Well, it used to be that was different. If I use the words like “easier” or, “when I was walking before the time of pneumonia” there is a sense that what’s going on now I roll in a wheel chair, that my life is somehow distasteful or less than it was. This does not reflect where I am at or that I am somehow not content with all the adjustments I’ve made to changing conditions.
Let’s delve a little further: I have made the acquaintance of a quite wonderful young Persian-Canadian woman who shows up for what is called “outreach”. She and I have lots of fun doing the things that require another hand and arm to work well: like a trip to Costco for among other things, a tray of about 30 organic eggs and a 30 roll bundle of toilet paper. Not so glamorous and yet, essential: we hang out and make the trip an adventure. The downside for me is that she has many clients that share her time that I, just a little selfishly, would love to have more of.
As she takes her leave today, I roll over to Columbia Street to the side entrance to the Dr. Sun Yat Sen Traditional Chinese Garden. It is, in my view, a sacred place. The garden was constructed for all those who have come for many years to stand on the bridges and watch the now very large and brightly colorful Koi fish wander their own watery garden, to stand in the prayer pagoda on a finger of land out into the large pond; and to just sit in any season, whenever and simply, listen. This magical place is about in the heart of Chinatown, itself a treasure, and it is about two blocks from the front of my building.
I know I was noticing that coming back here to Canada in 2015 was to be an abrupt shift from wide open spaces, winding highways traversed by me and my rolling home, the old Ford van into a big city life, traffic, big label shopping up town, apartment blocks, pavement, buildings both 21st century glassy glamor and late 19th century houses and other structures sporting “Heritage Building” plaques on the front entrances! The near streets of my neighborhood are a mix of 20th century buildings that are old Chinese associations and churches, and even a block or two of apartment housing units built in the 1960’s now occupied by families for about 60 something years.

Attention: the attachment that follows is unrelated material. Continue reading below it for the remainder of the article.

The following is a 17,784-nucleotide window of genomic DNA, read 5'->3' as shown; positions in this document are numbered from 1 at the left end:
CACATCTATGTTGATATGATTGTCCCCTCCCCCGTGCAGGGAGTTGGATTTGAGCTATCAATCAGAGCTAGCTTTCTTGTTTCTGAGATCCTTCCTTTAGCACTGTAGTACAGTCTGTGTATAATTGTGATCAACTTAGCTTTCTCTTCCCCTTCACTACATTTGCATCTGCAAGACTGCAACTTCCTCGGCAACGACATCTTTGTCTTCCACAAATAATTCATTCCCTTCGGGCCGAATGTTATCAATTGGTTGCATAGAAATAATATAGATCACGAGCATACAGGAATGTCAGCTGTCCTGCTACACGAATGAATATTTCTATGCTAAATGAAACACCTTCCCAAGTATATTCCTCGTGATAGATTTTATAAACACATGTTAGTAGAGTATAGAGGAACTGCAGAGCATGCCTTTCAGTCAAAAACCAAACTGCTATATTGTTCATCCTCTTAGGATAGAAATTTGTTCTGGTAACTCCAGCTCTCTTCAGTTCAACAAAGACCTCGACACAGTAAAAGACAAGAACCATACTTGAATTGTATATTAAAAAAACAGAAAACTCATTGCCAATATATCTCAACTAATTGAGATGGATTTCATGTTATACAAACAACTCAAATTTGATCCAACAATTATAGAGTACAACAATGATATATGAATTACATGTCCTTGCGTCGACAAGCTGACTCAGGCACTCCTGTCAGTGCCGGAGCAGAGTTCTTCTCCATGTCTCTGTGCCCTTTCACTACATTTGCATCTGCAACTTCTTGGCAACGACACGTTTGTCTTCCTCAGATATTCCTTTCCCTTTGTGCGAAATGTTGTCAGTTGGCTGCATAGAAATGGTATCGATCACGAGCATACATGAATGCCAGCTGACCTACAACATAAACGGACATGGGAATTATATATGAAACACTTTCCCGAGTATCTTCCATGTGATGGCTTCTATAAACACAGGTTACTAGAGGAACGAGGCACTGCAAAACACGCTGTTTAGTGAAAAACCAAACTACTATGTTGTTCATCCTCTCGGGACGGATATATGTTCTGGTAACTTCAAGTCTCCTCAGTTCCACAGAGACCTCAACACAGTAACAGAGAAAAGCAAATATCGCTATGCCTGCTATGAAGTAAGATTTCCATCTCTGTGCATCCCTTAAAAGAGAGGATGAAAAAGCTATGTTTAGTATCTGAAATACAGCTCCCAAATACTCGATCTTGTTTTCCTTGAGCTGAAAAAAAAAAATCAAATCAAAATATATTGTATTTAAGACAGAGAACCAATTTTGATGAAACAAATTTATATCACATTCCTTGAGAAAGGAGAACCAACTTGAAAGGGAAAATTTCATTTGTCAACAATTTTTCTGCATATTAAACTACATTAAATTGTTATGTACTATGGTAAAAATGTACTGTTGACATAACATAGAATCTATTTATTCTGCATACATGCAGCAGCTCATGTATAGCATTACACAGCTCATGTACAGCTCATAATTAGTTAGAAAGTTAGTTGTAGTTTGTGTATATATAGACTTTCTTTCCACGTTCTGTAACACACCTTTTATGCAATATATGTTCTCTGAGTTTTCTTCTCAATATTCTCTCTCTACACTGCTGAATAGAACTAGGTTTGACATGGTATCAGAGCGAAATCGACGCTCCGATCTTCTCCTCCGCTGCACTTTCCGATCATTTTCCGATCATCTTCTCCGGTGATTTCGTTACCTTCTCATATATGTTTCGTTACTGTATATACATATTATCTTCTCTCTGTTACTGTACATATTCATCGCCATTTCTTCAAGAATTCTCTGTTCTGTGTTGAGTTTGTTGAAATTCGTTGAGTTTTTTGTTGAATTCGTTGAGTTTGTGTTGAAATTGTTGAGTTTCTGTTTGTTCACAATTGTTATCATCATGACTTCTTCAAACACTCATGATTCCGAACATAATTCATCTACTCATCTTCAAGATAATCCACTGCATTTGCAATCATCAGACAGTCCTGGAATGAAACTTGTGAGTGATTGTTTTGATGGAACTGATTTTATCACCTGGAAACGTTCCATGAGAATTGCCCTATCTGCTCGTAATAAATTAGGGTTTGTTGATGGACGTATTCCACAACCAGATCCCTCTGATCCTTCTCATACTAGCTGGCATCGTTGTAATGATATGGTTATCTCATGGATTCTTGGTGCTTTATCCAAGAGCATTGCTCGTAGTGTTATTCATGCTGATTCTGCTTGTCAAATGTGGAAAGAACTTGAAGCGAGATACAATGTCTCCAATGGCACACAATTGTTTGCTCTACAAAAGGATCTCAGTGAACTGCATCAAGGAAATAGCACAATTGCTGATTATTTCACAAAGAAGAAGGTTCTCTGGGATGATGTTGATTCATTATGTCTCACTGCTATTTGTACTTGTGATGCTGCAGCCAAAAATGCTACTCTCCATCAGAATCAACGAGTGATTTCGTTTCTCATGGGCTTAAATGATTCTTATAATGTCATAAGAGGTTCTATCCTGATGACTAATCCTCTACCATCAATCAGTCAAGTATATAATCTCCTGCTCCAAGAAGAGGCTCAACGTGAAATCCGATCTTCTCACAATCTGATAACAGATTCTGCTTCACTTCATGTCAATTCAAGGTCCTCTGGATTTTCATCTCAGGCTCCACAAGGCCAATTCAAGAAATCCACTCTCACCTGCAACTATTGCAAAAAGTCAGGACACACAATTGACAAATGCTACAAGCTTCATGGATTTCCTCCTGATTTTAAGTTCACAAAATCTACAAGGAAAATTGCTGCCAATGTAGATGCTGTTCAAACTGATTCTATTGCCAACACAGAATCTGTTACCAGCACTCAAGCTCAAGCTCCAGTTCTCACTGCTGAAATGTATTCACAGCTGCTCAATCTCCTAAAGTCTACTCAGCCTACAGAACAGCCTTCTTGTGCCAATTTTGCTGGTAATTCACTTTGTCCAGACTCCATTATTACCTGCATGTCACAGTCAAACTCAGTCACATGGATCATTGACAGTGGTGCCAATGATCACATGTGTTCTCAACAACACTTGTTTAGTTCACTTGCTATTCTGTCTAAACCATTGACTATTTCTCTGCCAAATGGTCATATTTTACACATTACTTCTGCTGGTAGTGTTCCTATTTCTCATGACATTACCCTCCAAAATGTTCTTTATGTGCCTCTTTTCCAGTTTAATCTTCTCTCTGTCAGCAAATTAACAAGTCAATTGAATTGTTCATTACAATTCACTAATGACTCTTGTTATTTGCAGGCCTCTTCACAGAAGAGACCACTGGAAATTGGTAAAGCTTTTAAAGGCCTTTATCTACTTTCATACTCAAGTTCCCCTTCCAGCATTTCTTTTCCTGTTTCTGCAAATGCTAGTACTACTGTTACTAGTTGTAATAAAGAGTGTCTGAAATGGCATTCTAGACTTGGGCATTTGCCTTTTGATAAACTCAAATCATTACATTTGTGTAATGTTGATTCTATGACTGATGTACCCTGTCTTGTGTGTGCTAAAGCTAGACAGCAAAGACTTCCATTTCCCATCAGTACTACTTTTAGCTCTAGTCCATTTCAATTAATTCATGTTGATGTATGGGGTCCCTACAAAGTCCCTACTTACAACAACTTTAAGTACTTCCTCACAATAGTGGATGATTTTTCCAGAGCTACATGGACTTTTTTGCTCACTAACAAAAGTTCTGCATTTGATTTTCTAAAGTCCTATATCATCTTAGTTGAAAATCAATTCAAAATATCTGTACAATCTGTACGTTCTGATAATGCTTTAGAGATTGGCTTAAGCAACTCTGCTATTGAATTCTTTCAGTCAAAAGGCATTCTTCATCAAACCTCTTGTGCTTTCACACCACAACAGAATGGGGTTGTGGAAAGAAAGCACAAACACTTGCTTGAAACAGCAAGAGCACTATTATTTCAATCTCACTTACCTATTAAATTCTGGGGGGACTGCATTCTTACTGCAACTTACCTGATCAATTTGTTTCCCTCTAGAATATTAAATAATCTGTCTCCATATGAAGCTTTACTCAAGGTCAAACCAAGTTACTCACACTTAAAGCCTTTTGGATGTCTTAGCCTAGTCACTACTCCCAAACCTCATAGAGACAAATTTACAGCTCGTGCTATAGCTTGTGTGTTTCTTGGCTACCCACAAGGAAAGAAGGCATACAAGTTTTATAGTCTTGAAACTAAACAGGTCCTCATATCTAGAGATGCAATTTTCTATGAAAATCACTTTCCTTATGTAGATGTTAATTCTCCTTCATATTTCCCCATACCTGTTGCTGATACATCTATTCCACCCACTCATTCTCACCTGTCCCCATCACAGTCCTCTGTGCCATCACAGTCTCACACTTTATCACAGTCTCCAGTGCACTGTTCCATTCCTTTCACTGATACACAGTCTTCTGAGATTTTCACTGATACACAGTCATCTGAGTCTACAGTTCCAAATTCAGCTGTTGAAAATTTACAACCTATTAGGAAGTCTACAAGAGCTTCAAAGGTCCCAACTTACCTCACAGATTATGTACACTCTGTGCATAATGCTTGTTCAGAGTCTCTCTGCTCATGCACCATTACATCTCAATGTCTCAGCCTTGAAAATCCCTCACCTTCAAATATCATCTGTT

I miss the tall trees, those older ladies of the redwood and sequoia clan. Vancouver is built on an old growth forest that was ruthlessly clear cut to make the first shanties and plank walkways above the mud beginning in the late 19th century. But instead of parking in a national park amid great trees in a forest, I take my power chair and roll up town to Homer Street to talk to an older fir tree that has been preserved in her own small plot in the middle of the sidewalk up the west side of the street near Nelson. When people encounter the old lady in the dirt next to the tree, holding my hands on her trunk, they mistakenly seek to move me back to the pavement. They probably have not thought for a single second that the tree might have something to ‘say’ in her language that I ‘feel-hear’ when I touch her trunk!
And I have photographs as wallpaper on my phone of Mt. Shasta in northern California that was a favorite parking place over about 10 years.
But, if I keep myself in an agitation about what isn’t, then I do not see what is. It’s also pretty easy not to see people either in this state. Over the 2 ½ years in emergency shelter in various parts of the city, I have learned to talk to everyone I encounter without regard for any kind of opinion or attitude getting in the way of a little genuine fun. I’ve become known for bringing the fun!
This is the un-ordinary reality that I live in. some of it is the physical places I occupy here in the DTES, our world class ghetto for homeless, derelicts and hovering bunches of addicts in our town. Some of it is the “heartspace” I personally occupy as I watch and listen to the barely audible, barely visible magical realm that surrounds us. Remember, it is everywhere: simply acknowledge within yourself that it is, and you will also see/feel and learn what is for you to learn there where you are! Nice!